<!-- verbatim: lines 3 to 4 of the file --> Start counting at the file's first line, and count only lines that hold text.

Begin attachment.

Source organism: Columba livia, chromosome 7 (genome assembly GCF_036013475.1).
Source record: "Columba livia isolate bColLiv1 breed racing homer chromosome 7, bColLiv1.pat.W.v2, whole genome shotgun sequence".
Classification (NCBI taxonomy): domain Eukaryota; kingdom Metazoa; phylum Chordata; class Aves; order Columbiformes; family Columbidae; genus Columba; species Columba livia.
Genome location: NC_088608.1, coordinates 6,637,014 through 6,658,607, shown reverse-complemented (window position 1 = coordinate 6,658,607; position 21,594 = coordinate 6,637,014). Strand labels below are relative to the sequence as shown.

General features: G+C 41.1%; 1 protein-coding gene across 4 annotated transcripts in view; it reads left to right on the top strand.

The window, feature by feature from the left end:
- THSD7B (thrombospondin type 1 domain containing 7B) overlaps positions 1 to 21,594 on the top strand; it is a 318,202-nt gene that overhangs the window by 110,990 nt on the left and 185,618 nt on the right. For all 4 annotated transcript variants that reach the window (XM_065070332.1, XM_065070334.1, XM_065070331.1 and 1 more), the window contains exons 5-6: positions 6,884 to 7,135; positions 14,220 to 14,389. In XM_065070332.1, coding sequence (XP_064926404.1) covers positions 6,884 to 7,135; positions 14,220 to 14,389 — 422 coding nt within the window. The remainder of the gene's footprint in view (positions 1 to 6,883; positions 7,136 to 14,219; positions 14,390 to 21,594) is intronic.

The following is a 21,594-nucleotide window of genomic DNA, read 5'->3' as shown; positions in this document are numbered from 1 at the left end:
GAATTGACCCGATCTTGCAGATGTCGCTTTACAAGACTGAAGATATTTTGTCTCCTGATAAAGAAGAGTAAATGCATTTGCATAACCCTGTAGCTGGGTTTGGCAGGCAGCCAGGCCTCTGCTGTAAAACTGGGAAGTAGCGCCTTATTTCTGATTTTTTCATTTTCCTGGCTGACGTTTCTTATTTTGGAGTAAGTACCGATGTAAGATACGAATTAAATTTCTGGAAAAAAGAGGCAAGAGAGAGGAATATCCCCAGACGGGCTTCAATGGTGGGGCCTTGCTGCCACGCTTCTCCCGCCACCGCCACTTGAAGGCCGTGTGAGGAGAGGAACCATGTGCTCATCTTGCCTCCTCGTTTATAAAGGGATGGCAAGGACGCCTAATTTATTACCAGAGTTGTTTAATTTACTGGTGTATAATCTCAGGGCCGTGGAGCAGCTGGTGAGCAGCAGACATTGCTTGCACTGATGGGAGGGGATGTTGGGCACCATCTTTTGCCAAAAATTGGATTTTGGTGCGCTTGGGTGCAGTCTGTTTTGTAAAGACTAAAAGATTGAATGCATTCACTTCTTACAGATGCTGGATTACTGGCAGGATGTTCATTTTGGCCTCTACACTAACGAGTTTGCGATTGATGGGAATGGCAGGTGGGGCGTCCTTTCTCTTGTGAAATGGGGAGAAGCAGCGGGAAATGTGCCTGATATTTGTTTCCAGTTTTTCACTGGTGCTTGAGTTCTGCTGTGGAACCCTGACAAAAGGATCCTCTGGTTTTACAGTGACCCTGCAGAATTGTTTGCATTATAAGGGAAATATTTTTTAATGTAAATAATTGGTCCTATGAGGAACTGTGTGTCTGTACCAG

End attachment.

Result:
Classification (NCBI taxonomy): domain Eukaryota; kingdom Metazoa; phylum Chordata; class Aves; order Columbiformes; family Columbidae; genus Columba; species Columba livia.
Genome location: NC_088608.1, coordinates 6,637,014 through 6,658,607, shown reverse-complemented (window position 1 = coordinate 6,658,607; position 21,594 = coordinate 6,637,014). Strand labels below are relative to the sequence as shown.